‘You were the one who saved my daughter, weren’t you?’

‘Yes, I wanted to know how she is.’

‘The doctors think she’ll be well enough to leave hospital in a few days. Why did you come back?’

‘Because I couldn’t save everybody, and I need to show my respects to those who passed.’

The envelope comes out of her pocket, handed over without ceremony, plus the small parcel inside which is the money she’d liberated from Alberto when he’d been taken out and tied up with his accomplices. It was enough to keep the family comfortable for a few months, she had no use for the cash regardless. It made sense to give it to someone who could use the help, plus put to rest her own inadequacy, albeit briefly. After that, phone numbers had been provided for psychological counselling, in the hope it might provide some closure.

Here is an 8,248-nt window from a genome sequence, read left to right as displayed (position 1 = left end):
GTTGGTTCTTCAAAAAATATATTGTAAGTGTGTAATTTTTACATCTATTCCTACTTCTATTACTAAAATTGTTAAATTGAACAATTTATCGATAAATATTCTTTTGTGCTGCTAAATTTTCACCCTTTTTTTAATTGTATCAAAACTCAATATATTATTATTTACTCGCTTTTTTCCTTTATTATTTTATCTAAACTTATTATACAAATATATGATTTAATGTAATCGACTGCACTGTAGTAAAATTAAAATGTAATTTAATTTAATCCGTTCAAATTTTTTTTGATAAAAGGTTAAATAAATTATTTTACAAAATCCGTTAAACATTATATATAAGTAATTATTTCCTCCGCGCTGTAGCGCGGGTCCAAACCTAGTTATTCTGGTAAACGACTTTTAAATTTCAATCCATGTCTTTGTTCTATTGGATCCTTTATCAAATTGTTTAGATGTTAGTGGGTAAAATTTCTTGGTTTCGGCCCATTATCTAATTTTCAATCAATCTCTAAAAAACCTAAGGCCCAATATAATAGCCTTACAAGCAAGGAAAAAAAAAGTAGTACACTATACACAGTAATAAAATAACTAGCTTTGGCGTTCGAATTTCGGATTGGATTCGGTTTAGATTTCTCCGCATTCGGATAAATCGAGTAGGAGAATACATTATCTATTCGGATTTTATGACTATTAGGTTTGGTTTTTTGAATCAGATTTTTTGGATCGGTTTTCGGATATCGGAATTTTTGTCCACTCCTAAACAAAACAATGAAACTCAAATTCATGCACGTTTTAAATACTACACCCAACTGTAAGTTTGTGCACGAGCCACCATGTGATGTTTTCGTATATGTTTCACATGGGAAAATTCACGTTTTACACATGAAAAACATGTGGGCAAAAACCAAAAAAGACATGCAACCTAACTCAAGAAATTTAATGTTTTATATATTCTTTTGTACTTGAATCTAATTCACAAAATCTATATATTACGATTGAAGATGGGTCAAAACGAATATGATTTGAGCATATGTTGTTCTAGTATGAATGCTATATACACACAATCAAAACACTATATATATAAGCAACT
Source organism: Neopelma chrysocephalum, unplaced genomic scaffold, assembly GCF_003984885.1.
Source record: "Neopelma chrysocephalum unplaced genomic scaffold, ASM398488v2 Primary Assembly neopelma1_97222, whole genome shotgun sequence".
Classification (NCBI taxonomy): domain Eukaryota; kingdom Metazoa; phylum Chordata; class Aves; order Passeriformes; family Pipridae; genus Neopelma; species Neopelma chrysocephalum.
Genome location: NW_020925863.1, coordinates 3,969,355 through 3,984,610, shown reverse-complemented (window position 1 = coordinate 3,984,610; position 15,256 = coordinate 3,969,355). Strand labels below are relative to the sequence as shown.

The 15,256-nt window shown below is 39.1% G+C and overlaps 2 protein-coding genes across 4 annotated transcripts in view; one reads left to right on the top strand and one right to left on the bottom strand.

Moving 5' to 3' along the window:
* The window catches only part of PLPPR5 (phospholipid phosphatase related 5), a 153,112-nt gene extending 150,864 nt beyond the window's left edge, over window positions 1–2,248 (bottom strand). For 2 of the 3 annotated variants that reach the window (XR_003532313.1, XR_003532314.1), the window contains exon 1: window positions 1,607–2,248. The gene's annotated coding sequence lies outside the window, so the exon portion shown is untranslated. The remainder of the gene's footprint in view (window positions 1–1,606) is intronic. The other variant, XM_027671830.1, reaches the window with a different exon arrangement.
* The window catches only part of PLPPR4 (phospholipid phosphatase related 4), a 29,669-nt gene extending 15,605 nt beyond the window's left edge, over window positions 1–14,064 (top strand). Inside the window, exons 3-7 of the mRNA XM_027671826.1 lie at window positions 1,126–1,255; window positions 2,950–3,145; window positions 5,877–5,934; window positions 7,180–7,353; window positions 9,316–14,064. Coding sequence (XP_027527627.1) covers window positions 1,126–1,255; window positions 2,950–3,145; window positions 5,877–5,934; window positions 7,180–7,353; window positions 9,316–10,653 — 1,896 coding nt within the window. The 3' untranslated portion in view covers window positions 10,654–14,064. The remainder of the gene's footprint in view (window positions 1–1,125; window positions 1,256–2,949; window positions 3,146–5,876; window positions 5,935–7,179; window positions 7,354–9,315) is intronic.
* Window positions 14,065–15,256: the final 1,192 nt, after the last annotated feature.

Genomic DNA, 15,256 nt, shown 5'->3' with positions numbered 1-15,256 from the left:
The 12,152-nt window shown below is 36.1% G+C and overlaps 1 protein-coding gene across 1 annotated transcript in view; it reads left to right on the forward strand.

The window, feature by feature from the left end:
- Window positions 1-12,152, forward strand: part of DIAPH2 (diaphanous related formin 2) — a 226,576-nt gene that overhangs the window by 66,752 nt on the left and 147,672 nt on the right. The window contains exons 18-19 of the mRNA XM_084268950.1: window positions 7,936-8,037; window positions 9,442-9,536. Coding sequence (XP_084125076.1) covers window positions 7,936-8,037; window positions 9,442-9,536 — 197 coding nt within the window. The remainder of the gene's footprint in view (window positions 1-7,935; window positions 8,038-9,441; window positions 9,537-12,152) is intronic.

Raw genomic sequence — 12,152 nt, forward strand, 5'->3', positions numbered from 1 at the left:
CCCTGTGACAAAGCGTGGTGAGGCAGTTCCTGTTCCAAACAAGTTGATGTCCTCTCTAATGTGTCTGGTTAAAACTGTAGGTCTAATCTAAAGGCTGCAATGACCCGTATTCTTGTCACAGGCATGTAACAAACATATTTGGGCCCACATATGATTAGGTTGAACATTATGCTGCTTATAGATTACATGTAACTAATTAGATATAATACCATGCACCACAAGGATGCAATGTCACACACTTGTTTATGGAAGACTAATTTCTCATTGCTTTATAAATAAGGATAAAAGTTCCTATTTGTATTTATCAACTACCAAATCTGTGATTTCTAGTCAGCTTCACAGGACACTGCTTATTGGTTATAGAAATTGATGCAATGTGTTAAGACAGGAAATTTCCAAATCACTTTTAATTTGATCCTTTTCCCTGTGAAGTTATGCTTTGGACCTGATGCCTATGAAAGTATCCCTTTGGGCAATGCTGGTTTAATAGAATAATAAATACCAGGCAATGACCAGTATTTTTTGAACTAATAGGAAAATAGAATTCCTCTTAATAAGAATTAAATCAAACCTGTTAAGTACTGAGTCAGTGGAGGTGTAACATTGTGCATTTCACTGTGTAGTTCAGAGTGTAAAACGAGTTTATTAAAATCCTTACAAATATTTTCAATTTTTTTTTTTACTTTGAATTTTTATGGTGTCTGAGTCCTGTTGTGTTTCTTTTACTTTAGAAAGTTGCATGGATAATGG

‘I know the men who pursue you after the Museum, you should keep running.’

He was right, and Ronni was out of time, but the point needed to be made before she left.

‘No. This matters more. Will you give this please to the family, tell them their son was a hero and that he saved my life, a fact I will never, ever forget.’

‘I will, and your kindness will always be remembered. Thank you.’

His English is impeccable: respect understood, returned in kind. The man hugs, firm and solid, and suddenly Ronni remembers her father, wondering if perhaps he felt this way when she passed away. It’s the first time that’s happened since Carnagie, and the memory is enough to reduce her to tears.


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OBLIGATORY DISCLAIMER:

Everything related to James Bond (007) belongs to Eon Productions and Danjaq LLC, except the bits in here that are mine and I made up. I get how this works.